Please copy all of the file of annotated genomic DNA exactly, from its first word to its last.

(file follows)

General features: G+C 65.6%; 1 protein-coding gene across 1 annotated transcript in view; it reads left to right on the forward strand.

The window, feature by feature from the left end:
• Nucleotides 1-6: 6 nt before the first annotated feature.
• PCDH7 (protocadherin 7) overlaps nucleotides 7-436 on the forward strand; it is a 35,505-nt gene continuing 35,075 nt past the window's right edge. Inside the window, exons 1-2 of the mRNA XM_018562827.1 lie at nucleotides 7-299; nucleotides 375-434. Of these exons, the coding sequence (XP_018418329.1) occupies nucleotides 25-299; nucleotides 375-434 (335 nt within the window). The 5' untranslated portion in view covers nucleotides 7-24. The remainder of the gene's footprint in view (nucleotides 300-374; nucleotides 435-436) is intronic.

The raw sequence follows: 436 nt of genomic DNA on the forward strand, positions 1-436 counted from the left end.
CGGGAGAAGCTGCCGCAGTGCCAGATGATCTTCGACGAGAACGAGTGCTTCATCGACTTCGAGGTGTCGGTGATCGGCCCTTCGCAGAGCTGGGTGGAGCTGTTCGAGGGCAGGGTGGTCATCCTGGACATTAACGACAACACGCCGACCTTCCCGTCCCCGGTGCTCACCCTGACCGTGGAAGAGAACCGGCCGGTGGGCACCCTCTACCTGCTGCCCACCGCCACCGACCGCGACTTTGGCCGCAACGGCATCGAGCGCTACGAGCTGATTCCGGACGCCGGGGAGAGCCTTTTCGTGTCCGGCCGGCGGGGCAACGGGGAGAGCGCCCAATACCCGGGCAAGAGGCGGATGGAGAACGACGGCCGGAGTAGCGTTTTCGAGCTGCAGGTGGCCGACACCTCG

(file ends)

General features: G+C 65.6%; 1 protein-coding gene across 1 annotated transcript in view; it reads left to right on the forward strand.

The window, feature by feature from the left end:
• Nucleotides 1-6: 6 nt before the first annotated feature.
• PCDH7 (protocadherin 7) overlaps nucleotides 7-436 on the forward strand; it is a 35,505-nt gene continuing 35,075 nt past the window's right edge. Inside the window, exons 1-2 of the mRNA XM_018562827.1 lie at nucleotides 7-299; nucleotides 375-434. Of these exons, the coding sequence (XP_018418329.1) occupies nucleotides 25-299; nucleotides 375-434 (335 nt within the window). The 5' untranslated portion in view covers nucleotides 7-24. The remainder of the gene's footprint in view (nucleotides 300-374; nucleotides 435-436) is intronic.

The raw sequence follows: 436 nt of genomic DNA on the forward strand, positions 1-436 counted from the left end.
CGGGAGAAGCTGCCGCAGTGCCAGATGATCTTCGACGAGAACGAGTGCTTCATCGACTTCGAGGTGTCGGTGATCGGCCCTTCGCAGAGCTGGGTGGAGCTGTTCGAGGGCAGGGTGGTCATCCTGGACATTAACGACAACACGCCGACCTTCCCGTCCCCGGTGCTCACCCTGACCGTGGAAGAGAACCGGCCGGTGGGCACCCTCTACCTGCTGCCCACCGCCACCGACCGCGACTTTGGCCGCAACGGCATCGAGCGCTACGAGCTGATTCCGGACGCCGGGGAGAGCCTTTTCGTGTCCGGCCGGCGGGGCAACGGGGAGAGCGCCCAATACCCGGGCAAGAGGCGGATGGAGAACGACGGCCGGAGTAGCGTTTTCGAGCTGCAGGTGGCCGACACCTCG